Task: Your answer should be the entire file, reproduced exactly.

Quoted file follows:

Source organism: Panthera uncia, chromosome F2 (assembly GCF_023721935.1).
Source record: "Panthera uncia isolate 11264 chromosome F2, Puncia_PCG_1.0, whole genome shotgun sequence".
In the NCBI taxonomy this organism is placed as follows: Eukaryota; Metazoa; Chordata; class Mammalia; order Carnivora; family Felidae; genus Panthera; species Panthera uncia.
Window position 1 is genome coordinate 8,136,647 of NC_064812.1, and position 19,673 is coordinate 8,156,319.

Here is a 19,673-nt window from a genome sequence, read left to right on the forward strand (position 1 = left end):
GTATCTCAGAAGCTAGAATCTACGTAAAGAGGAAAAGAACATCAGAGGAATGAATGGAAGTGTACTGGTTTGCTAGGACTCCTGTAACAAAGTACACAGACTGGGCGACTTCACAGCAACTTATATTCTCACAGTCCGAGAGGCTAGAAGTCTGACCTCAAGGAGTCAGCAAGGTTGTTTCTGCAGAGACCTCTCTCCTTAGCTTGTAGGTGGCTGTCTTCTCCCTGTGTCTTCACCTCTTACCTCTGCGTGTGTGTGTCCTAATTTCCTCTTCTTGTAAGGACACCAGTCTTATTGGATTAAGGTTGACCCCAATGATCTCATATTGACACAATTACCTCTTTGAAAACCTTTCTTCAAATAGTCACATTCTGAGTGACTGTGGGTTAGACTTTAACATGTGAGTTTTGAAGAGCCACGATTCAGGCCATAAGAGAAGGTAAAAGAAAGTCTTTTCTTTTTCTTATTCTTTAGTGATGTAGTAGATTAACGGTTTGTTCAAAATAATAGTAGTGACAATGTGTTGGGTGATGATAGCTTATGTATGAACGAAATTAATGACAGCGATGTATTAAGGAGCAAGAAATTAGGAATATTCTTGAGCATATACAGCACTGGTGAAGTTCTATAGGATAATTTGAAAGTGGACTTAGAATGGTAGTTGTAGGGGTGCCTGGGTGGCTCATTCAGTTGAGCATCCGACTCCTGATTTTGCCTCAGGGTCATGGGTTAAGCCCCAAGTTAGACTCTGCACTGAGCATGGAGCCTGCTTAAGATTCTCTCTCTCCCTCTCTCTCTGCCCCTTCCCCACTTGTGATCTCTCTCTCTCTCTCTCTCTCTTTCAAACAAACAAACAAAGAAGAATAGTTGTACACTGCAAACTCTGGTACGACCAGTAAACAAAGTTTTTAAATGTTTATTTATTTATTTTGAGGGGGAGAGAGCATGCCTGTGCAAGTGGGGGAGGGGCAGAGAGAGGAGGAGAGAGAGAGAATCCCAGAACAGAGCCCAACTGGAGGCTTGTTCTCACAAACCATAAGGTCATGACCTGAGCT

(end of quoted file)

Source organism: Panthera uncia, chromosome F2 (assembly GCF_023721935.1).
Source record: "Panthera uncia isolate 11264 chromosome F2, Puncia_PCG_1.0, whole genome shotgun sequence".
In the NCBI taxonomy this organism is placed as follows: Eukaryota; Metazoa; Chordata; class Mammalia; order Carnivora; family Felidae; genus Panthera; species Panthera uncia.
Window position 1 is genome coordinate 8,136,647 of NC_064812.1, and position 19,673 is coordinate 8,156,319.

Here is a 19,673-nt window from a genome sequence, read left to right on the forward strand (position 1 = left end):
GTATCTCAGAAGCTAGAATCTACGTAAAGAGGAAAAGAACATCAGAGGAATGAATGGAAGTGTACTGGTTTGCTAGGACTCCTGTAACAAAGTACACAGACTGGGCGACTTCACAGCAACTTATATTCTCACAGTCCGAGAGGCTAGAAGTCTGACCTCAAGGAGTCAGCAAGGTTGTTTCTGCAGAGACCTCTCTCCTTAGCTTGTAGGTGGCTGTCTTCTCCCTGTGTCTTCACCTCTTACCTCTGCGTGTGTGTGTCCTAATTTCCTCTTCTTGTAAGGACACCAGTCTTATTGGATTAAGGTTGACCCCAATGATCTCATATTGACACAATTACCTCTTTGAAAACCTTTCTTCAAATAGTCACATTCTGAGTGACTGTGGGTTAGACTTTAACATGTGAGTTTTGAAGAGCCACGATTCAGGCCATAAGAGAAGGTAAAAGAAAGTCTTTTCTTTTTCTTATTCTTTAGTGATGTAGTAGATTAACGGTTTGTTCAAAATAATAGTAGTGACAATGTGTTGGGTGATGATAGCTTATGTATGAACGAAATTAATGACAGCGATGTATTAAGGAGCAAGAAATTAGGAATATTCTTGAGCATATACAGCACTGGTGAAGTTCTATAGGATAATTTGAAAGTGGACTTAGAATGGTAGTTGTAGGGGTGCCTGGGTGGCTCATTCAGTTGAGCATCCGACTCCTGATTTTGCCTCAGGGTCATGGGTTAAGCCCCAAGTTAGACTCTGCACTGAGCATGGAGCCTGCTTAAGATTCTCTCTCTCCCTCTCTCTCTGCCCCTTCCCCACTTGTGATCTCTCTCTCTCTCTCTCTCTCTTTCAAACAAACAAACAAAGAAGAATAGTTGTACACTGCAAACTCTGGTACGACCAGTAAACAAAGTTTTTAAATGTTTATTTATTTATTTTGAGGGGGAGAGAGCATGCCTGTGCAAGTGGGGGAGGGGCAGAGAGAGGAGGAGAGAGAGAGAATCCCAGAACAGAGCCCAACTGGAGGCTTGTTCTCACAAACCATAAGGTCATGACCTGAGCT